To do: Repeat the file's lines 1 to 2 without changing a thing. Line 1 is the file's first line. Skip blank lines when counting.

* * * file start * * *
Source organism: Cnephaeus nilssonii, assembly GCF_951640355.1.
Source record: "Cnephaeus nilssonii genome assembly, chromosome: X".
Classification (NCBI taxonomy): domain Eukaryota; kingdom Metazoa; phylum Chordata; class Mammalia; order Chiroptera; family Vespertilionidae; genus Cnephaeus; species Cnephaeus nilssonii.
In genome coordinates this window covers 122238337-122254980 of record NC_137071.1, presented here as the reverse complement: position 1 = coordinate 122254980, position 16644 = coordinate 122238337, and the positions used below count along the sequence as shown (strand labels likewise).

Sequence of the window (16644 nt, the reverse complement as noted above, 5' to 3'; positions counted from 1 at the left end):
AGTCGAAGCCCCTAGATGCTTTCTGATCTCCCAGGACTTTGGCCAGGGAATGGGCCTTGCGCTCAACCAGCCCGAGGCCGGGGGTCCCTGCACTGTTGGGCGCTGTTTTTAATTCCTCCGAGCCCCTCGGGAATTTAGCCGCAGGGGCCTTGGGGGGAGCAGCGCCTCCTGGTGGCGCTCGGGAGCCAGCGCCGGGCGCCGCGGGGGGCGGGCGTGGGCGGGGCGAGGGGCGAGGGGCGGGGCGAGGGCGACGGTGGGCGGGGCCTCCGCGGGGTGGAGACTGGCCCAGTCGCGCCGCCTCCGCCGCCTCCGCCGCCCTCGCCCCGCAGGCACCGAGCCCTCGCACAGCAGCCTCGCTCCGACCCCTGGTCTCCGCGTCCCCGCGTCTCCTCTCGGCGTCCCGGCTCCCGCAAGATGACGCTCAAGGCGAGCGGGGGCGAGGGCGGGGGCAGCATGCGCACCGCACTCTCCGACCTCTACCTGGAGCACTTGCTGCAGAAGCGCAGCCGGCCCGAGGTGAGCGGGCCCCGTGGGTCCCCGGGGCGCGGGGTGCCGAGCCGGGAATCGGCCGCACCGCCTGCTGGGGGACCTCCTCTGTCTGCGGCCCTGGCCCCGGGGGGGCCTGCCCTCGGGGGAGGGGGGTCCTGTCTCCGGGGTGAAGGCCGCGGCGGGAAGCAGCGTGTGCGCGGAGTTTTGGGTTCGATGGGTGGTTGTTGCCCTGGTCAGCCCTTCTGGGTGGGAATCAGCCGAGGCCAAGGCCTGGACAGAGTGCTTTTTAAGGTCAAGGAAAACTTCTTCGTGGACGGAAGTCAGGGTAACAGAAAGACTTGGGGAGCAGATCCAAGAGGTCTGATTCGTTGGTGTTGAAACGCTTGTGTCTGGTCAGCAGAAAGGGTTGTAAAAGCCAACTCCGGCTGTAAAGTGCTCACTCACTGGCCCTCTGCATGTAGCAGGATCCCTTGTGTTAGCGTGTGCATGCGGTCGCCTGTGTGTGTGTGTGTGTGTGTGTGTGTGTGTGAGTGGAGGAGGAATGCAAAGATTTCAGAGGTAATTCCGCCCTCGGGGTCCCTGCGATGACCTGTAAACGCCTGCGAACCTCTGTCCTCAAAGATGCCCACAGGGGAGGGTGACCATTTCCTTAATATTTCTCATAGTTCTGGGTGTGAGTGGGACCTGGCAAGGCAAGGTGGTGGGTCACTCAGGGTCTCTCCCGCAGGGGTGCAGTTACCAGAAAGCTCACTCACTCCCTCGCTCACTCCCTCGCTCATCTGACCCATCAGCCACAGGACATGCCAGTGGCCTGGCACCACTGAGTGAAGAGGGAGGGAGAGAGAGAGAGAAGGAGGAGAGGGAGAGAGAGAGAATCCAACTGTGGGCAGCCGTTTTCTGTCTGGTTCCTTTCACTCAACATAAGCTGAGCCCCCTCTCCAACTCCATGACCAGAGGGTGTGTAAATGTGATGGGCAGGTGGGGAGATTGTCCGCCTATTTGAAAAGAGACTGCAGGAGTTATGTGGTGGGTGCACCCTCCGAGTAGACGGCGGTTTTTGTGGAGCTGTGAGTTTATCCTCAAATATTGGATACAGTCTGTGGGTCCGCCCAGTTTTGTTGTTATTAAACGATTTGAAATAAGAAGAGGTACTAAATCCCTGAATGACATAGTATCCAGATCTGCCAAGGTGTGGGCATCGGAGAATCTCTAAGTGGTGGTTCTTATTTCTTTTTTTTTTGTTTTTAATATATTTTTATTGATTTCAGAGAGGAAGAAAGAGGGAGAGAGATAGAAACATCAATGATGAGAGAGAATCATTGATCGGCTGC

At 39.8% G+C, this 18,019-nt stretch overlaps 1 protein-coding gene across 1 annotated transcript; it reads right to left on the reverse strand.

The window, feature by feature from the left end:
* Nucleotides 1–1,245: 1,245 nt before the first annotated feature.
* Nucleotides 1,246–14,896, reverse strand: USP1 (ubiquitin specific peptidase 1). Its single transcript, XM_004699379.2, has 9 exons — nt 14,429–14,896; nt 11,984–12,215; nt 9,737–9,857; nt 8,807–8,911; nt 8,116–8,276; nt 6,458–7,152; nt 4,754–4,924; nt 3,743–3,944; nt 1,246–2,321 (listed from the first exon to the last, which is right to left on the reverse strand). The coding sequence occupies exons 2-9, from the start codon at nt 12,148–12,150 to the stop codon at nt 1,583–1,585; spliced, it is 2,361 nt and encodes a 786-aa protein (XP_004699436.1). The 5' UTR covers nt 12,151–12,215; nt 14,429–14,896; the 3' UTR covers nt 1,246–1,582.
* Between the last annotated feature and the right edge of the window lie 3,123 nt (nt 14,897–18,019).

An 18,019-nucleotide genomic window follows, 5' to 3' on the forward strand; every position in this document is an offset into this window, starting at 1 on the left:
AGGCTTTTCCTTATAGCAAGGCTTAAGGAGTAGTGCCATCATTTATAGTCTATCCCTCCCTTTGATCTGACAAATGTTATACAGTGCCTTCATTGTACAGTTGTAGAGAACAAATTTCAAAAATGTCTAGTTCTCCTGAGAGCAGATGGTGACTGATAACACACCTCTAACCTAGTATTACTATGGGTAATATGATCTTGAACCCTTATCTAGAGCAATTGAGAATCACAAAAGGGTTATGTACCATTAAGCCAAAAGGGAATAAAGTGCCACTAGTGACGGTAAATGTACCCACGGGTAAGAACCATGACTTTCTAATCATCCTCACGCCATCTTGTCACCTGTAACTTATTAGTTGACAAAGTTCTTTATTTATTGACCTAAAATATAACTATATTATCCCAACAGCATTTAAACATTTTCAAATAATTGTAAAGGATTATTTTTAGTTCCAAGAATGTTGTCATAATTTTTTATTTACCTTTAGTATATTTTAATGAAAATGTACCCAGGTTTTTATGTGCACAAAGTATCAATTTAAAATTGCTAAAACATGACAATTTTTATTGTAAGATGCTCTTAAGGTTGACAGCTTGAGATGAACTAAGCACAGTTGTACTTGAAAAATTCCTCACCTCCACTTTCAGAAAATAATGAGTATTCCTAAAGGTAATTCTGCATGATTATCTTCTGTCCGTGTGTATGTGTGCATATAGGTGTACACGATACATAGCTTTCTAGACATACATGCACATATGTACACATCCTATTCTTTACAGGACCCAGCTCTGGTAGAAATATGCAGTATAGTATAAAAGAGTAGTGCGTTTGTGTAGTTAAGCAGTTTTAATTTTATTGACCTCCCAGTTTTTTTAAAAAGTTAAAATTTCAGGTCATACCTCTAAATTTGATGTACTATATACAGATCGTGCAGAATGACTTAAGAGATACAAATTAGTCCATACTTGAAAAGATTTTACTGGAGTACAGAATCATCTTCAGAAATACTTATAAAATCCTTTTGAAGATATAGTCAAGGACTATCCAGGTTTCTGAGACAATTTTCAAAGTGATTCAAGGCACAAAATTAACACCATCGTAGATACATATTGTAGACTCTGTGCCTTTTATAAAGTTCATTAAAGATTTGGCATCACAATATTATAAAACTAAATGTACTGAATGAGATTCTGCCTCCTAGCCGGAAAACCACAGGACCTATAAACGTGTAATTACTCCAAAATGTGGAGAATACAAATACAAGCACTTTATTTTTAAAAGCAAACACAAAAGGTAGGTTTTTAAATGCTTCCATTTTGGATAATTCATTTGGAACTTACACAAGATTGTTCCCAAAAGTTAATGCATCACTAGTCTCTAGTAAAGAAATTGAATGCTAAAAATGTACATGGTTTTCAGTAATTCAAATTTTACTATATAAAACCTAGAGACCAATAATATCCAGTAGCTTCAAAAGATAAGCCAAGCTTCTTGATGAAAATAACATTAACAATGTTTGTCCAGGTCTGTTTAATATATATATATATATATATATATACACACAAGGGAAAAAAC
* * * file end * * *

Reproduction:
Source organism: Cnephaeus nilssonii, assembly GCF_951640355.1.
Source record: "Cnephaeus nilssonii genome assembly, chromosome: X".